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How to keep Children Occupied at Home


How to keep Children Occupied at Home

A new kind of boredom season is upon us as schools and businesses are closed due to the coronavirus outbreak. Children are used to the structured routine of school. But because their schedule has been loosened recently, many don’t know what to do with themselves. Without an endless amount of things to keep kids occupied outside the house, parents need to help them grow accustomed to days where there’s often nothing to do at all.

Stretch Their Imagination

Children who are good at playing make-believe are good at entertaining themselves. Kids cannot always toss a ball or ride their bike in every boring situation, but they can use their imagination. Try out games that build on your child’s fantasy life. After a while, you will get to the point where your child’s comfortable with entertaining themselves by using their elaborate imagination.

Reward Playing Alone

At school, your child would have had many playmates. At home, they may be alone or with just a sibling. The adjustment is tough to get used to. To solve the problem, teach the child some creative but fun activities like doing a puzzle, building a fort with Legos, and reading books are great activities for young kids. Let the child come up with something on their own.

Find creative toys

Kids often crave something unique to play with. Use regular household stuff—a paper-towel holder, a giant cardboard box, dried noodles paper bags, extra buttons of all colors and sizes—to play with under your supervision. Let your child make a hand puppet out of materials around the house. This will build the child’s problem-solving skills by searching from room to room to come up with what they’re going to use.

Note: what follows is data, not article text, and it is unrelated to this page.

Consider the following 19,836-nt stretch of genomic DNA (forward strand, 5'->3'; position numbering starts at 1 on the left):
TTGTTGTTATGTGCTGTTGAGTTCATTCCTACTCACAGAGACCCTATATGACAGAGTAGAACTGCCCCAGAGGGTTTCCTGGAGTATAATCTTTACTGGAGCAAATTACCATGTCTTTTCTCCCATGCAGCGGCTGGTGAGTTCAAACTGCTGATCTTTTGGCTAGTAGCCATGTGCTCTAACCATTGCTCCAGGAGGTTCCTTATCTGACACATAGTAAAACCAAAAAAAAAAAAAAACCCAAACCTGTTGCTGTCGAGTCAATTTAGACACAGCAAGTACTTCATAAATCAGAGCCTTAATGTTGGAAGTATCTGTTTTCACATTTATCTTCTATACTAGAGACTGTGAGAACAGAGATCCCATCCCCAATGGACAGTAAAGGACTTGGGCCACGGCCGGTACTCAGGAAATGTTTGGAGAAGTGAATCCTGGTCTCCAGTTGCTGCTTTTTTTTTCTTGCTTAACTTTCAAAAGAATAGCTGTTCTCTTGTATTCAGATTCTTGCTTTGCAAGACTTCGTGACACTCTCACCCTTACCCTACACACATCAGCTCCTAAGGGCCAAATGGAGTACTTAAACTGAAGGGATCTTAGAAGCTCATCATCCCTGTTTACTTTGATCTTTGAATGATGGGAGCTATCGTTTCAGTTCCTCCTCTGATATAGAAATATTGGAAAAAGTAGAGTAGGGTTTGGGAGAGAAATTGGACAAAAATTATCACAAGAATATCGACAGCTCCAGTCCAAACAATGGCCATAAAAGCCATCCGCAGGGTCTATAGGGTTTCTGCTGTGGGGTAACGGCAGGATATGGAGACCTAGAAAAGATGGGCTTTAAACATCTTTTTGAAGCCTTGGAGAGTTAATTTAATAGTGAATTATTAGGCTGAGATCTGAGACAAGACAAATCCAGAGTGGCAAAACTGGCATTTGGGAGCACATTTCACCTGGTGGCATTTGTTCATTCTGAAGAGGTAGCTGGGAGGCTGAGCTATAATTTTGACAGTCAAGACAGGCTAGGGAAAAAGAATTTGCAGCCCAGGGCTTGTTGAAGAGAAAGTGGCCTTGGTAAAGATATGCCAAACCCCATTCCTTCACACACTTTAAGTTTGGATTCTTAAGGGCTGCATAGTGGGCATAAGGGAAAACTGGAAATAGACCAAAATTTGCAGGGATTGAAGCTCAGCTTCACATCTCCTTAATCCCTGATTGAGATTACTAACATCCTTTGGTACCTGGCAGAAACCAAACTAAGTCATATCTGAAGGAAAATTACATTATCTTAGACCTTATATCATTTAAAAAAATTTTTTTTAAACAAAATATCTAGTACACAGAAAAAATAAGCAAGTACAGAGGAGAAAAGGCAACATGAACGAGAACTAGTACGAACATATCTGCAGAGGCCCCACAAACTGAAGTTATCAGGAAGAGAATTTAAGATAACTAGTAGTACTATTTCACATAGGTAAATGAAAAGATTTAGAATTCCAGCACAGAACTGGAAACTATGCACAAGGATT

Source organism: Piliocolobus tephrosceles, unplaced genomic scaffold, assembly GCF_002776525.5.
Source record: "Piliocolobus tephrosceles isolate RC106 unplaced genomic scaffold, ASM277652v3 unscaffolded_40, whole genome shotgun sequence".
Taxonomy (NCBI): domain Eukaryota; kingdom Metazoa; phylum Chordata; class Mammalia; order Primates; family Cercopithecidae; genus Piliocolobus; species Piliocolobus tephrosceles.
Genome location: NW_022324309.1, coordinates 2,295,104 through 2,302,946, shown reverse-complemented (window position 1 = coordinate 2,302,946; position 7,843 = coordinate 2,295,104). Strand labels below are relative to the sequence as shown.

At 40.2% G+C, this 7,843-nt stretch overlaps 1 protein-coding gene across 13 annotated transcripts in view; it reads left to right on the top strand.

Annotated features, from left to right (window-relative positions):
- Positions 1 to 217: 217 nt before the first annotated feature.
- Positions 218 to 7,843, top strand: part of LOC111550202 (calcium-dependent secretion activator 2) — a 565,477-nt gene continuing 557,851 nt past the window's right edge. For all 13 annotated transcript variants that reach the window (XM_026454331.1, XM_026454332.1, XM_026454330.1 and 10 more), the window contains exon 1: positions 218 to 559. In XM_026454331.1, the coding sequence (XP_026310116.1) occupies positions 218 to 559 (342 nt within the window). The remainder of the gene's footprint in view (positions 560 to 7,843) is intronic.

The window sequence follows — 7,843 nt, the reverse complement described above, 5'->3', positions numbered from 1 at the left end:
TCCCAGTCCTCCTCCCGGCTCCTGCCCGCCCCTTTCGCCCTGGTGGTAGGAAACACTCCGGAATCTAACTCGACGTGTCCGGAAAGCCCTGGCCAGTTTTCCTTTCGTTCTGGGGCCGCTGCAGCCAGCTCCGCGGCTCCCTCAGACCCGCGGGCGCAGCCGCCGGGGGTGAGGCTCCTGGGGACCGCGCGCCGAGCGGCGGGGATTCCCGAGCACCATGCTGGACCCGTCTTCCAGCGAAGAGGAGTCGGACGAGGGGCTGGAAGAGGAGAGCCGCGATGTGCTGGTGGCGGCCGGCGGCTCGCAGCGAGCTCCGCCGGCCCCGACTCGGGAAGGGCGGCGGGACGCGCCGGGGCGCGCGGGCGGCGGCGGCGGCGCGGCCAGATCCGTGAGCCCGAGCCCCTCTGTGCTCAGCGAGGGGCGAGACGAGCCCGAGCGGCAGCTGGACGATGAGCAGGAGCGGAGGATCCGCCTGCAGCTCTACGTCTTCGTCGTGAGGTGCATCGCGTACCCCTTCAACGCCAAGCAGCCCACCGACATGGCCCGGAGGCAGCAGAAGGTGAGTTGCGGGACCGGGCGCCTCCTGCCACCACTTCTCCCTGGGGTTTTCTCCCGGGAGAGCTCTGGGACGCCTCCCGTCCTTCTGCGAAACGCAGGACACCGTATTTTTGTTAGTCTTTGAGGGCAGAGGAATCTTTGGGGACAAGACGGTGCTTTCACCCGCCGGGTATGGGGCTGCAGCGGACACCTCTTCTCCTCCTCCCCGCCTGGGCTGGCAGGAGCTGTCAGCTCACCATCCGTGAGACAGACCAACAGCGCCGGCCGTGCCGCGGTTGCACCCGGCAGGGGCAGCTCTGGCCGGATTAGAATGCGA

Encourage Creativity

There’s nothing wrong with suggesting a solution for kids when they’re bored, especially if it’s been at least ten or 15 minutes and they couldn’t come up with something on their own. But resist common distractions like watching TV, picking a movie on Netflix, or even handing over your phone. These will only teach your kid to expect instant gratification. This will likely keep your kid occupied for a short time, but in the long run, these solutions will make your child less tolerant of quiet time because they’ll feel that they must always be responding to something. Also, there’s usually nothing creative about these activities.

Instead, it’s far better to come up with new ideas and give them the freedom to begin creative thinking.

 Listen to an audiobook.

If your child’s too young to be able to read, get audio versions of their favorite books. They can sit down and turn the pages while listening to someone read to them. If you can’t find a recording, make one yourself by using your phone.